Results: Iowa Corn Dominates Estimates, Minnesota is Just Below 2018

Iowa's corn yields towered over neighboring states in the 2019 Pro Farmer Midwest Crop Tour. ( Crop Tour Scouts )

Iowa again reigns “King Corn.” After falling behind Illinois in 2018, the Hawkeye State’s corn yields prove dominant over all previous 2019 Pro Farmer Crop Tour state estimates. Iowa soybean pod counts take second, just below Nebraska’s, but still prove to be impressive.

Minnesota, while not the winning awards for biggest crops this year, is showing respectable yield and pod count estimates—despite challenges last fall and this spring.

Iowa corn yields came in strong at 182.83 bu. per acre and soybeans reached 1,106.91 pods per 3x3 square. When compared with 2018 Pro Farmer estimates, corn is just 2.9% short and soybeans are 8.4% less.

“You know, it wasn’t the best crop by any means we’ve seen in Iowa,” says Brian Grete, Pro Farmer editor and leader of the east leg of the Crop Tour. “I think variability and things like that are what’s going to hold it down from being really good.”

It’s a decent crop, not necessarily a great crop when you compare it to record-breaking recent years. However, in corn at least, it’s still the strongest state in the tour. Soybeans, however, seemed to struggle a little more.

“They look like double crop soybeans in some cases,” says Jeff Wilson, leader of the western leg of the Pro Farmer Crop Tour. “And they may perform that way when it’s all said and done.”


While Iowa has the potential to be one of the more impressive U.S. cropping states, it hasn’t been without challenges. Struggles from a wet spring are showing up in August.

“It’s not the sins of the spring this year,” says Chip Flory, AgriTalk host and Pro Farmer editorial director. “It was a forced error.”

After fighting tooth and nail just to get the crop in, farmers are now looking at more immature crops than normal in August—but not dangerously immature. There could be additional quality issues coming down the road, too.

Here’s how each district shaped up after more than 800 total samples:

  • Corn
    • District 1: 66 samples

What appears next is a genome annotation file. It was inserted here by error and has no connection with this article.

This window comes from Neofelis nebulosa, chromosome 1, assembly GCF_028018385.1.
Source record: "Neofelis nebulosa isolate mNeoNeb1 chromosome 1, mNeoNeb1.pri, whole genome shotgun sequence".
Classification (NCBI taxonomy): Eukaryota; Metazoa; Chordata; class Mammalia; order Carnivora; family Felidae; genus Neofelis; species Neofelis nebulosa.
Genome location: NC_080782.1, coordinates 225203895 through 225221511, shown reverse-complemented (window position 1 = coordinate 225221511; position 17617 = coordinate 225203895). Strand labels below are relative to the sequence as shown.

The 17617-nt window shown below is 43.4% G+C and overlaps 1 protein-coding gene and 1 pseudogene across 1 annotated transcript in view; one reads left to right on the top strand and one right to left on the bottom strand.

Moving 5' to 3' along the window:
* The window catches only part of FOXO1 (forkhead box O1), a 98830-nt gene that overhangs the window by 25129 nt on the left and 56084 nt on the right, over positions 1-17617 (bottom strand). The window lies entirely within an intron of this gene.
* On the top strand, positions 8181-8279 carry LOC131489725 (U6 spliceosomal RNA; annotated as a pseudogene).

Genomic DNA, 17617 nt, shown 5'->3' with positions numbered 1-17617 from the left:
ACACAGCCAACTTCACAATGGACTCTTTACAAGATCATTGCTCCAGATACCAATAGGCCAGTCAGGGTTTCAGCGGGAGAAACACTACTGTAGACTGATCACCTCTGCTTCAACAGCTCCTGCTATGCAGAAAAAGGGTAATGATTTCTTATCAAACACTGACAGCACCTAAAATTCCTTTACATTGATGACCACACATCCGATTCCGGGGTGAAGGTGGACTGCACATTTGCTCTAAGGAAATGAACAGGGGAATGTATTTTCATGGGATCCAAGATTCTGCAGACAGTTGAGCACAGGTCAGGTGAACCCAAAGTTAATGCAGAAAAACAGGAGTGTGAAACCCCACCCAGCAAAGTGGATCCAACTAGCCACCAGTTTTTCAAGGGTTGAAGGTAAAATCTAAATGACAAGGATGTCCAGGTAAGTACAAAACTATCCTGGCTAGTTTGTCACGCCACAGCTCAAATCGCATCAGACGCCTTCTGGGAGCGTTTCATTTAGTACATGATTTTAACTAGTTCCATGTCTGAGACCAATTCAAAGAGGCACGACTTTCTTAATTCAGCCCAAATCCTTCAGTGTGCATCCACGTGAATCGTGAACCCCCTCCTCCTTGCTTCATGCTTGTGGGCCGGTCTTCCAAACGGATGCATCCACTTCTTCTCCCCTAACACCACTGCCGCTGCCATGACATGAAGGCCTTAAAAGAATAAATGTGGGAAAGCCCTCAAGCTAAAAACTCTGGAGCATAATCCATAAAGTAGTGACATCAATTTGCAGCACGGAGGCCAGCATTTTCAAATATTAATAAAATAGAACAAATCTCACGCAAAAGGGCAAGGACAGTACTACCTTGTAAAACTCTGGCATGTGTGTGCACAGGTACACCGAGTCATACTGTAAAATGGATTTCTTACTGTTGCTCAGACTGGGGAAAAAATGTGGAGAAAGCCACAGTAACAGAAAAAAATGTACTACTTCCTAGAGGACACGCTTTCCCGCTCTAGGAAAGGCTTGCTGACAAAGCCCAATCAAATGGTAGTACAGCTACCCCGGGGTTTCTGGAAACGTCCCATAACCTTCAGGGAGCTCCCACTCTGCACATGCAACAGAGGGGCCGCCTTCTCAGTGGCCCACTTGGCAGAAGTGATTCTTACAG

• Yield 184.88
    • District 2: 40 samples
      • Yield 178.06
    • District 3: 55 samples
      • Yield 184.66
    • District 4: 63 samples
      • Yield 192.71
    • District 5: 33 samples
      • Yield 178.61
    • District 6: 72 samples
      • Yield 172.42
    • District 7: 35 samples
      • Yield 186.28
    • District 8: 10 samples
      • Yield 188.94
    • District 9: 34 samples
      • Yield 183.91
  • Soybeans
    • District 1: 65 samples
      • Pods 1095.93
    • District 2: 39 samples
      • Pods 1159.57
    • District 3: 57 samples
      • Pods 1106.25
    • District 4: 62 samples
      • Pods 1196.06
    • District 5: 33 samples
      • Pods 1026.07
    • District 6: 73 samples
      • Pods 1091.25
    • District 7: 35 samples
      • Pods 1221.13
    • District 8: 9 samples
      • Pods 1018.11
    • District 9: samples
      • Pods 924.03

Minnesota corn yields hit 170.37 bu. per acre and 965.31 pods per 3x3 square—both just slightly lower than 2018 Pro Farmer estimates. Year over year, soybeans are down 11.4% and corn yield is down 4.6%.

One of the biggest challenges holding Minnesota’s corn crop back is green snap and prevent plant. However, prevent plant isn’t included in yield estimates. Still, tour scouts took note of holes in fields, which will impact final yield numbers because those acres are considered “harvested acres” by USDA.

Overall, Minnesota is a young crop with some catching up to do.

“It needs daylight, sunlight,” Wilson says. “It needs low humidity and warmer temperatures and dry weather. It’s going to take five weeks for some of that crop.”


Minnesota districts showed some variability in their more-than 200 total samples:

  • Corn
    • District 5: 6 samples
      • Yield 181.39
    • District 7: 46 samples
      • Yield 157.03
    • District 8: 94 samples
      • Yield 174.15
    • District 9: 40 samples
      • Yield 175.20
  • Soybeans
    • District 5: 5 samples
      • Yield 928.80
    • District 7: 44 samples
      • Yield 975.98
    • District 8: 91 samples
      • Yield 933.31
    • District 9: 36 samples
      • Yield 886.59


Find complete Crop Tour route reports, market analysis and historical comparisons at

Follow along with the week's coverage:

Crop Tour Day 3: Illinois Corn and Soybeans Yields Take a Nosedive

#PFTour19 Offers Hopeful Results Despite Maturity Issues

Crop Tour Scouts Expect Improved Maturity As They Head West

Crop Tour Day 2 Results: Nebraska Expected to Out-Yield Indiana

Crop Tour Scouts Prepare for Rain, Inconsistent Fields in East Leg

Crop Tour: South Dakota and Ohio Yields Plummet with Poor Planting